By Jessica Tulp
Thegn Ladefoged is a man with a home here in New Zealand but work that stretches across the world. One particular project has seen him travel to Easter Island to carry out an investigation on land use and its effects on the Rapa Nui population over time. Stemming from previous work in Hawaii, Thegn used methods developed to look at soil productivity and applied these to Easter Island. Thegn’s work emulates the goals of Te Pūnaha Matatini, working across multiple disciplines with ecologists, soil scientists and computer modellers.
As with any research done on Easter Island (Rapa Nui), this project was done in response to the issue of the “collapse”. Many researchers believe that unchecked population growth of the Rapa Nui society in a fragile environment was the reason behind its collapse, however this idea has recently been put into question with evidence suggesting that the extreme changes within the Rapa Nui society occurred only after European contact in AD 1722.
Thegn and his team looked at the productivity of the island to see if they could see any changes prior to the collapse. According to the work of previous researchers, they should have expected to find that nothing had changed prior to European contact in terms of productivity and land use, however this was not the case! Through a whole bunch of soil samples and weather stations, they carefully collected climate data from across the island for about three years. Looking at this data they can see where is fertile, where is not, and how this has changed over time. The fertility of the soil in any one place is related to the age of the substrate and the amount of rainfall in that area. The older the substrate, the less rainfall it can handle before it leeches away the nutrients in the soil.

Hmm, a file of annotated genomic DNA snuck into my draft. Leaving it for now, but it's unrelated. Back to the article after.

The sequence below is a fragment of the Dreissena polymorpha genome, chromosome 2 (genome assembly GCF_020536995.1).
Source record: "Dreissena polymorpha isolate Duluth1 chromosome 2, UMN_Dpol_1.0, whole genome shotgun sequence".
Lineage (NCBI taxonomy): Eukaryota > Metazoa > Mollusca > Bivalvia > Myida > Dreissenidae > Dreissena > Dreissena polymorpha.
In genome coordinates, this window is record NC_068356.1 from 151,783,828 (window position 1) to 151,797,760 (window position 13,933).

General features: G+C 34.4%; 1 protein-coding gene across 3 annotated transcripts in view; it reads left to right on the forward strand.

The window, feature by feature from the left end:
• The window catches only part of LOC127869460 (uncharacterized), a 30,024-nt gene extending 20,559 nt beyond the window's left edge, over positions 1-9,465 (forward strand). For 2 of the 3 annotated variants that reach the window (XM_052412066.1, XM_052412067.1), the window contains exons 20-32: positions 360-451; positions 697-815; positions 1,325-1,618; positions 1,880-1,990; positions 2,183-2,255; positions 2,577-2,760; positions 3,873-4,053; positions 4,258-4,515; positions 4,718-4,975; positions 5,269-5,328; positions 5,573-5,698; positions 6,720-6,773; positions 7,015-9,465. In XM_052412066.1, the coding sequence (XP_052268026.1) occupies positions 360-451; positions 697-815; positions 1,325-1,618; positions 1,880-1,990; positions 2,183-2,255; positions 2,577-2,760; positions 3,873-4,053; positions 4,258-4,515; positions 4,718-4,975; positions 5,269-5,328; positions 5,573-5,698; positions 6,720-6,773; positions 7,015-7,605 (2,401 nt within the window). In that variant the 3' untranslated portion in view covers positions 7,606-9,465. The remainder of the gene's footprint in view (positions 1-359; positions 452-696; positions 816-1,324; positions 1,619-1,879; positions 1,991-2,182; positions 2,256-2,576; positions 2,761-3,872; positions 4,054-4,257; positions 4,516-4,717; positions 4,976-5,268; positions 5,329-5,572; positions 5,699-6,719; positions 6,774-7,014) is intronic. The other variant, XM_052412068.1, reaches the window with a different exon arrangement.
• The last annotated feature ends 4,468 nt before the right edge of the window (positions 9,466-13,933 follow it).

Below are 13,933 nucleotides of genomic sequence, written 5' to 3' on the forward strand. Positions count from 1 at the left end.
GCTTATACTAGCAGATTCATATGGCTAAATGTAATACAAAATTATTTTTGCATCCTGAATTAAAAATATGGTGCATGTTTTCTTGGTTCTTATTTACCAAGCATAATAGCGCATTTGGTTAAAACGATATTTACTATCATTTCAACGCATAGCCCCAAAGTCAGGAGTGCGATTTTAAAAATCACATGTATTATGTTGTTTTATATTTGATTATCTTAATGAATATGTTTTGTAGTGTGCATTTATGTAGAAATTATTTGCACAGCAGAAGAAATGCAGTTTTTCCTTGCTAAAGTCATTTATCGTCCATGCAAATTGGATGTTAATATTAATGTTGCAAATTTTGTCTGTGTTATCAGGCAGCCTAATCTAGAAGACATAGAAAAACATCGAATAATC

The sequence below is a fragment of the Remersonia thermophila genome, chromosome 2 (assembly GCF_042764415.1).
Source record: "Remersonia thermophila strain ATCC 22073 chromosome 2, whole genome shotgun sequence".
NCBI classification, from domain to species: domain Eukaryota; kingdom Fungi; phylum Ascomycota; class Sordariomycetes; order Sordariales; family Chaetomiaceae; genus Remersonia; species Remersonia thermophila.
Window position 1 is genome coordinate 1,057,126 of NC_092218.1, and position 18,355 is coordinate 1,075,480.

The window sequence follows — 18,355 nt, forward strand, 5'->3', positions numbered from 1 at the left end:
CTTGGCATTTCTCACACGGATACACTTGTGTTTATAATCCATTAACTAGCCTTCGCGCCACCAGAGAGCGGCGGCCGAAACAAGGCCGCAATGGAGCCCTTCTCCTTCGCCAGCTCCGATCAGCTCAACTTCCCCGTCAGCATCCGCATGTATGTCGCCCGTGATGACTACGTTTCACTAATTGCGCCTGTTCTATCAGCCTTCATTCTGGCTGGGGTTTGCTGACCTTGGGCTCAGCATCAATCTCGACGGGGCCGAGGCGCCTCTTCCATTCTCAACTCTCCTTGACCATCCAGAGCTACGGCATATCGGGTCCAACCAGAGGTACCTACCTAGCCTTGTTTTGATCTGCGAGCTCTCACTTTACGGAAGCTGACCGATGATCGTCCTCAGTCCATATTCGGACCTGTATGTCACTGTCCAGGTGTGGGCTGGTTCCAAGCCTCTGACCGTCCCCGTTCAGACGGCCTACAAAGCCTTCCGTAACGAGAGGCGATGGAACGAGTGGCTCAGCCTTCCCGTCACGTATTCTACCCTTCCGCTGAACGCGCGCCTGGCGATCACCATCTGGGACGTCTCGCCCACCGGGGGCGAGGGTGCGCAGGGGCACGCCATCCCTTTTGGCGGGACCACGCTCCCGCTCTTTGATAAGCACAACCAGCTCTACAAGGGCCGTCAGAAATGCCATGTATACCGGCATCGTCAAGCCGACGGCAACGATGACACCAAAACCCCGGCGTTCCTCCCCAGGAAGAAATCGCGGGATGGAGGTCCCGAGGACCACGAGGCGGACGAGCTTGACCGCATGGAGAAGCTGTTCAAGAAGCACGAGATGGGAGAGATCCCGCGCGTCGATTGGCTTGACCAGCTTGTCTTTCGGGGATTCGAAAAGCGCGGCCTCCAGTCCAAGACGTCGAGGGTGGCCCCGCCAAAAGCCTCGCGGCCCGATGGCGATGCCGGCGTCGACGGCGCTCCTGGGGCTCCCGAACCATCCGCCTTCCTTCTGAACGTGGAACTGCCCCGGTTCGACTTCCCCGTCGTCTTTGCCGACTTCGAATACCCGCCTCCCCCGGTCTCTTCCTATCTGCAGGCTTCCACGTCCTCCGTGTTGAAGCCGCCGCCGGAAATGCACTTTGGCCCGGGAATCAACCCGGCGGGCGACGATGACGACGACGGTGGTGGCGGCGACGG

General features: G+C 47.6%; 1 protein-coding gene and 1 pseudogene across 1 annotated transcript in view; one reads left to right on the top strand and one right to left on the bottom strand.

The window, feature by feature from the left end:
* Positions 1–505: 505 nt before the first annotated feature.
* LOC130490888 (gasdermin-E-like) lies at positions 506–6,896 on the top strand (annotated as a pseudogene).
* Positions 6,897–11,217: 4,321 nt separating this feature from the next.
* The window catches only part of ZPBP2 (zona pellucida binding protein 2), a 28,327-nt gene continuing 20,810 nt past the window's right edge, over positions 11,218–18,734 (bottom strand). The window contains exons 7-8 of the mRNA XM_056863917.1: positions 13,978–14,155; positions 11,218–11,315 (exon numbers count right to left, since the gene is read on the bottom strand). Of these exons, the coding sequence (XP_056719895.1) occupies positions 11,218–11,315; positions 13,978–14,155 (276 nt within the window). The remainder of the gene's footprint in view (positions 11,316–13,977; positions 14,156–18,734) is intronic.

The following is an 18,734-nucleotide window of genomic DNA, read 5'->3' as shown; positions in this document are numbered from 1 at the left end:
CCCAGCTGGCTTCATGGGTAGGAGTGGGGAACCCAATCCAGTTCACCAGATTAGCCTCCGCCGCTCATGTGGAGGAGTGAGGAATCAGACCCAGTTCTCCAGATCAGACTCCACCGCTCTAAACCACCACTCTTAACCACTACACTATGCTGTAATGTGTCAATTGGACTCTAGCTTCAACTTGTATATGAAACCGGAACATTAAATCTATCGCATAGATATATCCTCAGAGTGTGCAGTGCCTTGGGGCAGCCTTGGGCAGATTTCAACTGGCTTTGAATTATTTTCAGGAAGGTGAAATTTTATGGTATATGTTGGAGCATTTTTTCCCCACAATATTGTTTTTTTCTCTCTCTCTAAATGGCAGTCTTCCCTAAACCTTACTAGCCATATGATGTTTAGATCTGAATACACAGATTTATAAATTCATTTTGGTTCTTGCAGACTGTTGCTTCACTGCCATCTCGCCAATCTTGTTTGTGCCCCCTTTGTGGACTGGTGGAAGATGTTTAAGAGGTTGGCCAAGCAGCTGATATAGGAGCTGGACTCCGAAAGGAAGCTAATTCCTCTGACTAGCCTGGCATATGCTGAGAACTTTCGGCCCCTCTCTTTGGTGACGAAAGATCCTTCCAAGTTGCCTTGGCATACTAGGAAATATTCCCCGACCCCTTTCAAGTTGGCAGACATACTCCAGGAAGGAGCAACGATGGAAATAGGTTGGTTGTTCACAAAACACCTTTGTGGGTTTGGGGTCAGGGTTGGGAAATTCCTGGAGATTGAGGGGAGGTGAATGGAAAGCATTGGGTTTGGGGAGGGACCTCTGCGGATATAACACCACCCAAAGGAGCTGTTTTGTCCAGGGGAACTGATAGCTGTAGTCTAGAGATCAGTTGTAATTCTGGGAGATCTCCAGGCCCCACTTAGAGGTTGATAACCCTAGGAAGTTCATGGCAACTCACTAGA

In a recent publication by Thegn and his team in PNAS, they characterised different areas of Rapa Nui after analysing the data they had collected. Using obsidian hydration dating they were able to date a number of artefacts they found and discover a clear pattern of land use. Three main study areas were covered: one which was a very dry area, a second which was a wet area but with bad soils, and a third area, the “Goldilocks” of the group, which had fairly good soil and rainfall. Land use in the first area seems to have begun around 1300, with the population beginning to leave around 1650 due to droughts. In 1700 the population began to move away from the second area. European contact was not until 1722. This tells us that changes in land use in the first two areas were going on prior to any European contact.
This research brings forward new possibilities and explanations for the Rapa Nui people, arguing against a collapse before European contact. The results indicate that the change in land-use and movement of the Rapa Nui population was due to variations in the climate and soil, leading to environmental constraint rather than degradation as has been previously suggested. Shedding new light on Rapa Nui, Thegn and his team have collaborated to expose new information and add to the intriguing history of the island.